Sometimes when I'm home, I turn the camera on my family. They like to cheese it up in photos, but when their cheek muscles relax a bit and they get into their element, you can see the real smiles emerge.
While my job expects me to make high quality media, I also enjoy using social media to share the daily small joys that often don't get a glossy coating. Using Storify, I curated a story of the previous year from my various online venues, resulting in the most ground level reflection of my experiences through Bhutan, Boston, and Hyderabad.
One thing I am hoping to do is be able to create some great videos like these you’ve made for THINK. It’s hard because I have few opportunities to capture raw footage myself – only when a program happens to be somewhere nearby like D.C., but I want to get practicing! What kind of programs and equipment do you use? ANY tips you could offer would be so great. I know you’ve spent thousands of hours perfecting your craft just in the area of filmmaking – like I said, I have watched and read about your growth! I also know you are crazy busy, but I’d greatly appreciate any insights or lessons learned you have.
I am an investor in the ephemeral, that which could be gone tomorrow. This could be deemed true of everyone, but I feel arguably more conscious of the inevitable with the existence of my outbound flight. This ticket away from a nest makes me anxious, makes me analyze my underlying emotions, makes me draw connections to patterns, and makes me look at how those few constants affect me. The moon signifies change; it moves me away from an even keel of emotion and routine.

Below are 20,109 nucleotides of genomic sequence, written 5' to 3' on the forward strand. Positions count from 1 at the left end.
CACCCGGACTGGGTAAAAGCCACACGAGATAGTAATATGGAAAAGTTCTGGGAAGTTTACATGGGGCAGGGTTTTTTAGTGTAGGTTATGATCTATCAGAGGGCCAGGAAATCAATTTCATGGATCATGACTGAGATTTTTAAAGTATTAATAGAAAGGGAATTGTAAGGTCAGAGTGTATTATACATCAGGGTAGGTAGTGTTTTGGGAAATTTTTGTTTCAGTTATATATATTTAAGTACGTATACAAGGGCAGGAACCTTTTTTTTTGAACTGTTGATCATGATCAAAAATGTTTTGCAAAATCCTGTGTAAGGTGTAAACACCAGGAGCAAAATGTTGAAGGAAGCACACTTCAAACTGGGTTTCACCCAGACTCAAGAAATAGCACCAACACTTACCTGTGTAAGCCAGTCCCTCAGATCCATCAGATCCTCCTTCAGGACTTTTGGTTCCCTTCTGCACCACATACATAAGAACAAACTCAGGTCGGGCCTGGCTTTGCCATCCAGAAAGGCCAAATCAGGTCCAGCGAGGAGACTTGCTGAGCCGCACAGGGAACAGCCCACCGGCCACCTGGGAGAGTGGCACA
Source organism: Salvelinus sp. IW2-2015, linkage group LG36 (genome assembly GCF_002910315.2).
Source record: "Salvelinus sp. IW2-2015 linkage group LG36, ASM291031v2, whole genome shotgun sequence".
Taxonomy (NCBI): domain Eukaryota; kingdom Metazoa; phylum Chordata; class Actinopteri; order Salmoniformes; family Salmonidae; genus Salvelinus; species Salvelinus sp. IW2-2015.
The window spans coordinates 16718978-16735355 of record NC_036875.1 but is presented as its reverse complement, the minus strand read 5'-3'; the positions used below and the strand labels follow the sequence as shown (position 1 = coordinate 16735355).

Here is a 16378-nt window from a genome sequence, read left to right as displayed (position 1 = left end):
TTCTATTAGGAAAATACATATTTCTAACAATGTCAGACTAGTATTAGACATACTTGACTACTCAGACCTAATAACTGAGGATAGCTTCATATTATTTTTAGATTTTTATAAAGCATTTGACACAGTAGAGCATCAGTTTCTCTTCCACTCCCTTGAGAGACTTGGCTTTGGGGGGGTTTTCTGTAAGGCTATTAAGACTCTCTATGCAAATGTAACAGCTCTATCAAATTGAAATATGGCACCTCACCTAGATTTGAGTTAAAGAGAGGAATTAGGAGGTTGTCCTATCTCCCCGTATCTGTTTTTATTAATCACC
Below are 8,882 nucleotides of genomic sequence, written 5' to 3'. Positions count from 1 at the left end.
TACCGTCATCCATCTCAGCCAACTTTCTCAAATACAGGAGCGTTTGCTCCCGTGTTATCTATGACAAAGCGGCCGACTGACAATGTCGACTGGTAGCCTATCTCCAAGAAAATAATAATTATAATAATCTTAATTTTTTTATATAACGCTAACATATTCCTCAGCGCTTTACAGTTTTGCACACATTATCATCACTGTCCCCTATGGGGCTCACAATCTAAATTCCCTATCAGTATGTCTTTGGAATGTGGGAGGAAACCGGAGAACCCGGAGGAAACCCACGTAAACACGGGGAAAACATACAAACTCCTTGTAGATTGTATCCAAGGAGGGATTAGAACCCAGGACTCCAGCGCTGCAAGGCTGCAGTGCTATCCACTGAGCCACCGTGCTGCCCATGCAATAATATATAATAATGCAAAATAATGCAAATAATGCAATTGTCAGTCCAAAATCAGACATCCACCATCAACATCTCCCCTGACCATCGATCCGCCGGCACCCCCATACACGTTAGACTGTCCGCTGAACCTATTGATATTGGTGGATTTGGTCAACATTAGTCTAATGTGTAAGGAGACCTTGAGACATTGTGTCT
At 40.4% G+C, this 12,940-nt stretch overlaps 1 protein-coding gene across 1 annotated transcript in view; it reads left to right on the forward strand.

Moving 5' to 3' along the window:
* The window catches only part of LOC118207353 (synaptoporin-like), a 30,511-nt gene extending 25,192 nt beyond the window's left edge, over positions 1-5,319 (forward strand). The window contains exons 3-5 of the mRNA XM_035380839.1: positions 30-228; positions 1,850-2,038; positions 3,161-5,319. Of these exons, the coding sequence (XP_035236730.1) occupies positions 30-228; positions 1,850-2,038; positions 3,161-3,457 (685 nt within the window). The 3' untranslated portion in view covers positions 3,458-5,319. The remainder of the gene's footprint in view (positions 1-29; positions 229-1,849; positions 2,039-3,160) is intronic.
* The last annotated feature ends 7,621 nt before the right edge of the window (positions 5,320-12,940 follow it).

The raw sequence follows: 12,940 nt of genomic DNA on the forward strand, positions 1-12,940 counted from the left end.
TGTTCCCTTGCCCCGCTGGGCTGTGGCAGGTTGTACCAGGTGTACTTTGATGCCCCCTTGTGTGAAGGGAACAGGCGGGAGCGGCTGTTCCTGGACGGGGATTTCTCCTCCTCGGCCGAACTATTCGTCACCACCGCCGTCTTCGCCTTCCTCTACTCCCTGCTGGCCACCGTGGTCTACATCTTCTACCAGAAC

I found this idea while in Buenos Aires and used it to memorialize my little life in the Argentine capital. I tried it out again with the beautiful city and experience of Boston, MA.
Thought it wasn't my first choice to attend virtually, it was my only realistic option, as I was deeply embedded in school on May 1st, the day of the event. But this was a big moment for me, a first exhibition for an art major and with deep significance in location at that. I wanted to be able to absorb these factors viscerally and emerge from the experience enriched and with the sense that I had exhibited work always meant for others' eyes.
Vacation is when watery, oily, acidicjuices are plowed with crusty bread,
where butter comes in clumps and
goes down in littler ones, flavor bombs,
when you have time to pour the second
cup of honey with a punch of rose.
Aimless and timeless, there might be
no other method to managing a day for you.